The original sled was built from ethafoam in 1980 and was my first squirt design- named the “Slake”. I used it to do the first eddyline mystery move at Lost Paddle rapid on the Upper Gauley of Sept. of 1981. I called it an “Under” because I was actually going for an ender but bit off more than I could chew- over and over again. It’s the lower green boat- compared to the Hunch made in 2014. The Slake seemed small at the time.

A “sled” is a small genre of make it yourself sit on top craft which is used for mystery moves (intentional submersion) in safe arenas. Please don’t do anything scary in them. I’ve created this blog to show the steps I took in creating my latest. This one took 21 hrs. and about US$400 in materials to make. I used abandoned (contributed/re-purposed) styrofoam and epoxy.

The steps are pretty simple. Think of it as similar to building a surfboard- a foam core- then surrounded by glass layers. The beauty of it is that you can evolve the design if you please as you go along – with no real detriiment. Keep in mind to build it strong. I give standard recommendations as I go along.

So.. you start with a design. I like to start by carving foam- but you can also design on the computer or a sketch . But- ultimately- you need a full size paper copy of the side view and top view profiles of the sled.

For the top view- I like ellipses- but anything goes. I’ve found 20” wide and about 8’ long is a good starting point. But this is a good format for trying new designs- so follow your instinct and imagination.

For the side view- you need to cue in on certain crux dimensions- like the thickness at the feet, knees, hips, and just behind the seat.   You can guess, or take measurements from a squirt boat- or another sled. But think of it as 7” is usually plenty for the knees- often less. Behind the seat should be less than 4”- don’t worry too much about it- everything can be adjusted as you go. Hips- maybe 6” and toes- 4”.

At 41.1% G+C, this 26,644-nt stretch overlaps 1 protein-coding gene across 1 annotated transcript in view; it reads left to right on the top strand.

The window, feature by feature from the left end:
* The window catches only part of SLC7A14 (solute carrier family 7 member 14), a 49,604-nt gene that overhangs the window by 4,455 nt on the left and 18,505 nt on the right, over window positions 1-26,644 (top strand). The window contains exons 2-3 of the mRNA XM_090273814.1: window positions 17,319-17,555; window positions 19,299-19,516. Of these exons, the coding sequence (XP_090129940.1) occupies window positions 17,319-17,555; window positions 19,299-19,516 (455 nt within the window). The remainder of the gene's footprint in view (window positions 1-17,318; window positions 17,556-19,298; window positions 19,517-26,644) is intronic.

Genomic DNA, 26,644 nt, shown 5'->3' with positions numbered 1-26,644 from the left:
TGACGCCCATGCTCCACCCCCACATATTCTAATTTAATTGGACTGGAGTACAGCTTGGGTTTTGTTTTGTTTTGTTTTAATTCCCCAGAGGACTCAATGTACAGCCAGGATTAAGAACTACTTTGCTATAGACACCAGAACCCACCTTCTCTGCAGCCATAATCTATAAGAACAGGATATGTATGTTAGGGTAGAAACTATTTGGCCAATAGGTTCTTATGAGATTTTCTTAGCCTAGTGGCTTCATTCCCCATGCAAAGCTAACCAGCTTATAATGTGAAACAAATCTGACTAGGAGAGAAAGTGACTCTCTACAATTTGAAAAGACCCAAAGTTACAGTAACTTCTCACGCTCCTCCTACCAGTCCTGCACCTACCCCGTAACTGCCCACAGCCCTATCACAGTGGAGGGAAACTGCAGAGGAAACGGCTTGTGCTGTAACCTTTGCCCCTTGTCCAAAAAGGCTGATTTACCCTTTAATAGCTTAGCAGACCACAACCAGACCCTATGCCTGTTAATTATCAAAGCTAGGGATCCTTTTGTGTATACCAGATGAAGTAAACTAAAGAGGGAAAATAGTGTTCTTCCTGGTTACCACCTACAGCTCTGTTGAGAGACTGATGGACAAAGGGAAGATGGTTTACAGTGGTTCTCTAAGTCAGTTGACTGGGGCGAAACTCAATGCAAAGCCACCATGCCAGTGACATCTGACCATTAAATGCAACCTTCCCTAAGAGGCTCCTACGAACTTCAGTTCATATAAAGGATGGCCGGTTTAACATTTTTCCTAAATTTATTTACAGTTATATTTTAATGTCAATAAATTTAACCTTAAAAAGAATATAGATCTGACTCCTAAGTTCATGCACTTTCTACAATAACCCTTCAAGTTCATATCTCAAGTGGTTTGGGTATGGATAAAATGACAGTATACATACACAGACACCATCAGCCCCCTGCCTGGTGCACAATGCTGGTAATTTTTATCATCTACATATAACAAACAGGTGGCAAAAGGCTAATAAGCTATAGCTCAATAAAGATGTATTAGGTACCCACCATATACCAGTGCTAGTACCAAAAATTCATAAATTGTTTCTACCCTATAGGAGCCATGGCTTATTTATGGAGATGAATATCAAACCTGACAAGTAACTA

So- for the side view profile- buy a 4X8’ sheet of ¼” luan paneling- or if you can’t find that- try some strong paneling. Use it as a table and put a long sheet of paper on it to make your pattern out of. Then draw a long line and set up the arc of the hull in relation to that line by using a curved stick to set the curve. This is the ‘rocker’ of the hull- except in my case this boat has negative rocker- or what I call a ‘drop bow’.

OK~ that step is over and you can set it aside. You’ve made one ‘stringer’ that will remain in the sled and two side templates which will help with the shaping later on. Now you need to source foam- 2 lb. Styrofoam is a good choice. Try to get as big of pieces as possible because glue lines will give you trouble later on. If you can find someone who has boat docks- they have to replace their dock flotation sometimes and may have scrap pieces laying around that they would be glad to re-purpose. My friend Peggy Pings was my ‘angel investor’ on this project.

So… now.. you are ready to start assembling the sled. You need to bond it together with epoxy. I like WEST system with the fast hardener and I make a slurry of it with micro spheres and glass strands. So- this sled is to be 20” wide and I want the plug to be oversized to start with so I’ll make a 21” wide plug. That means I need two 11” wide halves assembled to each side of the central stringer. First I prepare the foam for bonding by cutting the foam into 11” wide by 8” thick foam blocks- added up to make the 8’ length.

So- now- set up a jig across both ends to help position the side templates.

OK- the side view profile is established quite accurately now. It’s time to put on the paper top view profile template and cut the shape out with a hack saw blade or handsaw- be gentle- it’s fragile now.

I don’t want to go into a long spiel about layups- you can do your own. But suffice it to say I’m not a big fan of Kevlar- I prefer polyester fabric- available from Sweet Composites. A good lay up- in order of assemblage- is: polyester, 4 layers of 10 oz. glass, polyester and finally a couple ‘scratch’ layers of 10 oz. glass. Later- you can paint it with white epoxy to make it smooth.

So- basically- that’s how you get to a testable sled. If it isn’t perfect- go after it with a grinder, putty, more glass, wood- whatever. Jungle rules apply- do whatever works. Once the shape is established- I add dynel bumpers (about 15 layers) around the last 15” of the tips to take rock hits better. Then grind them smooth. Once all the shape is fine and dandy- you can paint it over- hull first and deck later- with epoxy mixed with white pigment. Email me if you have any questions or suggestions.

Keep the knowledge going- free fun for everyone!